Land is the key to clean water.

We can't afford to let our wells and water taps run dry or become polluted. What happens on land directly impacts the quality of the water flowing from it.

  • Land management, land use and land cover are key to reversing the impacts of pollution and restoring healthier water quality to the 100,000 rivers and streams feeding into the Chesapeake Bay estuary — the largest estuary in the nation and third largest in the world.

  • Many partners, including local land trusts, are working to protect lands, restore habitat and secure water flows to Utah's Great Salt Lake, which is experiencing immense drought and water supply pressures.

  • Conserving more than 160,000 acres of land above Texas' Edwards Aquifer has helped protect the quality of the primary source of drinking water for nearly 2 million people living in central Texas.

Land trusts have already conserved 61 million acres of private land across the nation — more than all of the national parks combined. Help us conserve another 60 million acres by the end of the decade.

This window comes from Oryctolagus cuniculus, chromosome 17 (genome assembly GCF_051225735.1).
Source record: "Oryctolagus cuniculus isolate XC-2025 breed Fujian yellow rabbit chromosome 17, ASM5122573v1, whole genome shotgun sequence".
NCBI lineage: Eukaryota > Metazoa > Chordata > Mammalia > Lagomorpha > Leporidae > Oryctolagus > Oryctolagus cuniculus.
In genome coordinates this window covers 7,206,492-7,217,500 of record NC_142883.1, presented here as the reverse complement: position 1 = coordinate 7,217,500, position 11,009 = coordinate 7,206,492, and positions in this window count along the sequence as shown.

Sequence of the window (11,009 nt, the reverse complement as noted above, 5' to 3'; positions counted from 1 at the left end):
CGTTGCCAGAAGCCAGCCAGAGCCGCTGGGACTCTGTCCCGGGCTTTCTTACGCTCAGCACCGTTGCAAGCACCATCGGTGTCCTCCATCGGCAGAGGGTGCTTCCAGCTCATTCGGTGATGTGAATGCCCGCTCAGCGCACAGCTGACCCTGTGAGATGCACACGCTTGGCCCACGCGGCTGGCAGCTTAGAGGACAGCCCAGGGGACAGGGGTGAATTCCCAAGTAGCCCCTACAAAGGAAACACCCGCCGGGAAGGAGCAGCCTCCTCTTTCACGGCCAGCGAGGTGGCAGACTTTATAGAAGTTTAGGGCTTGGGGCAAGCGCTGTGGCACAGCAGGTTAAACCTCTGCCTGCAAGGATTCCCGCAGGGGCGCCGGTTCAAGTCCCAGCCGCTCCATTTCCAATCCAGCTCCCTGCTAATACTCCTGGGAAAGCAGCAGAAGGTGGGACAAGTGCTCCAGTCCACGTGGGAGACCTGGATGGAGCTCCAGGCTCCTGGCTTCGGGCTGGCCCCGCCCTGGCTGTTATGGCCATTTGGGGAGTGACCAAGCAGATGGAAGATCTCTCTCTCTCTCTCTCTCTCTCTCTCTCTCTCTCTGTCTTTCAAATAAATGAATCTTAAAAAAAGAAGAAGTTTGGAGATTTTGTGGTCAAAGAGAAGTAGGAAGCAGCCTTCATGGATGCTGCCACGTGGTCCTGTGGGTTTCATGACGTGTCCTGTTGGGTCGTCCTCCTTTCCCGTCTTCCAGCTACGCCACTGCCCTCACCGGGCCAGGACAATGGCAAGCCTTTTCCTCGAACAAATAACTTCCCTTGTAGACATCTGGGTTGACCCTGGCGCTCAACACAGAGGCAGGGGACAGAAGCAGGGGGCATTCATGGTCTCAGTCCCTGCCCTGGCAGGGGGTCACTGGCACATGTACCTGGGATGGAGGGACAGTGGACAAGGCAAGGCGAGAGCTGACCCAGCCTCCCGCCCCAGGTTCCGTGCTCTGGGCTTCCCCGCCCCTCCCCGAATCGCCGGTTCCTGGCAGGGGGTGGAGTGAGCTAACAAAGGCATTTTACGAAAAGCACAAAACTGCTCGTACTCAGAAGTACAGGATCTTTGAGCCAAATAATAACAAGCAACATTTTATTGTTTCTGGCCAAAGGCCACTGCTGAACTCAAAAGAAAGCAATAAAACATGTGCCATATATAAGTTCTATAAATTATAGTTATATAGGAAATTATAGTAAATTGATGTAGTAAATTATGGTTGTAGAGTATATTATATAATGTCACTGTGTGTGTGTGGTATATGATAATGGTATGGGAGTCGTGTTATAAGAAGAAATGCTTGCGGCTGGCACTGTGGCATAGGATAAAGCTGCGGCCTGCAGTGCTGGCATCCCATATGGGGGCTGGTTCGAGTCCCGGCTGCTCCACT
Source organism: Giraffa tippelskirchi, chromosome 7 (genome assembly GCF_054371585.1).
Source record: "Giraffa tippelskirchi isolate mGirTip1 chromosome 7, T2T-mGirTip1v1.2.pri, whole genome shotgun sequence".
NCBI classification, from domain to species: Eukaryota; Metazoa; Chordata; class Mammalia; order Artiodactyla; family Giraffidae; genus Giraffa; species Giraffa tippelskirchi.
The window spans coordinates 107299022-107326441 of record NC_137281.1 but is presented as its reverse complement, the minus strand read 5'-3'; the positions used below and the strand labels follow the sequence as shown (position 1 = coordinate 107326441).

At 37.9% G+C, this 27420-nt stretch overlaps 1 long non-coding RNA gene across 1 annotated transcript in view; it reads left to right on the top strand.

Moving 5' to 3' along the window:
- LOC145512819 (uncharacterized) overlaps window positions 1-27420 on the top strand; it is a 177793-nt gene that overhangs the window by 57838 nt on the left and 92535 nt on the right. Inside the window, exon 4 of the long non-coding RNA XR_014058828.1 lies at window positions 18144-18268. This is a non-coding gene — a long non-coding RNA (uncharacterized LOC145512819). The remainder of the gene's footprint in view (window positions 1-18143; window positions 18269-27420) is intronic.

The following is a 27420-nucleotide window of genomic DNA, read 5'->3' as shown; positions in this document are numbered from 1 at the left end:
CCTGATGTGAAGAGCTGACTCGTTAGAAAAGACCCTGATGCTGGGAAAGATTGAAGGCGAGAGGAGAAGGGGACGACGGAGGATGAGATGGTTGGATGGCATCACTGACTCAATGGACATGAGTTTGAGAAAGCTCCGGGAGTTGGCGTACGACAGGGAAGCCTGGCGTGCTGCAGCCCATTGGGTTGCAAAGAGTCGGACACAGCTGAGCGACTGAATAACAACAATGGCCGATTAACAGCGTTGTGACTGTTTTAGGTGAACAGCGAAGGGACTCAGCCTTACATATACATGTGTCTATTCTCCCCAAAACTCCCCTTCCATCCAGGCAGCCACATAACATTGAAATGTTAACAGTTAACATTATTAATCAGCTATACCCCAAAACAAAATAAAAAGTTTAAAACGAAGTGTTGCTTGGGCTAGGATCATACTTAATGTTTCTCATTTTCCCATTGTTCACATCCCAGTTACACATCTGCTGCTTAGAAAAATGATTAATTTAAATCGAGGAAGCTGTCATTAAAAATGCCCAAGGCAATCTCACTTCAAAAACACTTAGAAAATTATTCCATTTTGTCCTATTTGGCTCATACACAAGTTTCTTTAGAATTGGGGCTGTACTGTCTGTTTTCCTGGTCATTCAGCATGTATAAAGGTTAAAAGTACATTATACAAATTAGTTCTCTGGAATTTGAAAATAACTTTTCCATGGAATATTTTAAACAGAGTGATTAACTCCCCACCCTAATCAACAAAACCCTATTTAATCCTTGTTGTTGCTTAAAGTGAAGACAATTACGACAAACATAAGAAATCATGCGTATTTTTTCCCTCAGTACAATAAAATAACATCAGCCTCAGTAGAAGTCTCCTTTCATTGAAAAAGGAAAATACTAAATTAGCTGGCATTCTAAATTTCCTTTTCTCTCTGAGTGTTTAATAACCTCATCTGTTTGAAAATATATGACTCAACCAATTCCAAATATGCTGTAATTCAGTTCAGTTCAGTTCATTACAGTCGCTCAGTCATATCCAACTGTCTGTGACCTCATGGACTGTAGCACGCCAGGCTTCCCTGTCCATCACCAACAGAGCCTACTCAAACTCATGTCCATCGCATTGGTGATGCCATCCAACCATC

Together, let’s keep Gaining Ground.

Land trusts are gaining ground for water.

Forests, grasslands, farmlands and other green spaces all have important roles to play in filtering and storing the fresh water that supports wildlife and healthy communities. Land trusts around the country are deepening their involvement in water issues related to pollution, drought and floods from extreme weather events.

Together, let’s keep Gaining Ground.

Land trusts at work

Learn how land trusts across the country are gaining ground for water.